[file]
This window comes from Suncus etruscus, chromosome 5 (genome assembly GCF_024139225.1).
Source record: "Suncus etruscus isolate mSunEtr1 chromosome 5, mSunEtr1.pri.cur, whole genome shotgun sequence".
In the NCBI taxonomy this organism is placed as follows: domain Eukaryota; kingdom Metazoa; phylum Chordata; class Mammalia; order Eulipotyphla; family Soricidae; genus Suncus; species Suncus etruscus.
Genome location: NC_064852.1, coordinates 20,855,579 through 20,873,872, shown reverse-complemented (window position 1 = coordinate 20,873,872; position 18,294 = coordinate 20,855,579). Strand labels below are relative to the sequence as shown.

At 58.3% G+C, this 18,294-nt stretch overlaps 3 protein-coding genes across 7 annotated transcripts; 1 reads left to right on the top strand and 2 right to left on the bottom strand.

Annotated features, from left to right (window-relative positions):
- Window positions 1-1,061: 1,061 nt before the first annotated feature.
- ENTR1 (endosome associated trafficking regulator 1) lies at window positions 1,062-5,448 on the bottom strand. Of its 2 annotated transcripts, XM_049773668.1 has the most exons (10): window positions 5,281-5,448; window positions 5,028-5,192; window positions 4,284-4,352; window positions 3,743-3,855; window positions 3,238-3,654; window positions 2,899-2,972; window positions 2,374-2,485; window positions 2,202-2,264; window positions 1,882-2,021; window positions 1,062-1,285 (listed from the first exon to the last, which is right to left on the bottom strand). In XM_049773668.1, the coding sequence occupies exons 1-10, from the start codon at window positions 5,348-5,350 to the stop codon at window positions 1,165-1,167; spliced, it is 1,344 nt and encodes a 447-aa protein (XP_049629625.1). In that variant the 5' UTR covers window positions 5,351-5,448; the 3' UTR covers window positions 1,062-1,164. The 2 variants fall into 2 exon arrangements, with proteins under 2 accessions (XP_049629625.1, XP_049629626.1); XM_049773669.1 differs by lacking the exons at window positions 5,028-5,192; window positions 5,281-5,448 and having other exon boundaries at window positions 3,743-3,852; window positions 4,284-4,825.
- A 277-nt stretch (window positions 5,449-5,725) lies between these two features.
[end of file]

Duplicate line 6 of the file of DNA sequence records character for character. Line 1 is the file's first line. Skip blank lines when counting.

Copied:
Annotated features, from left to right (window-relative positions):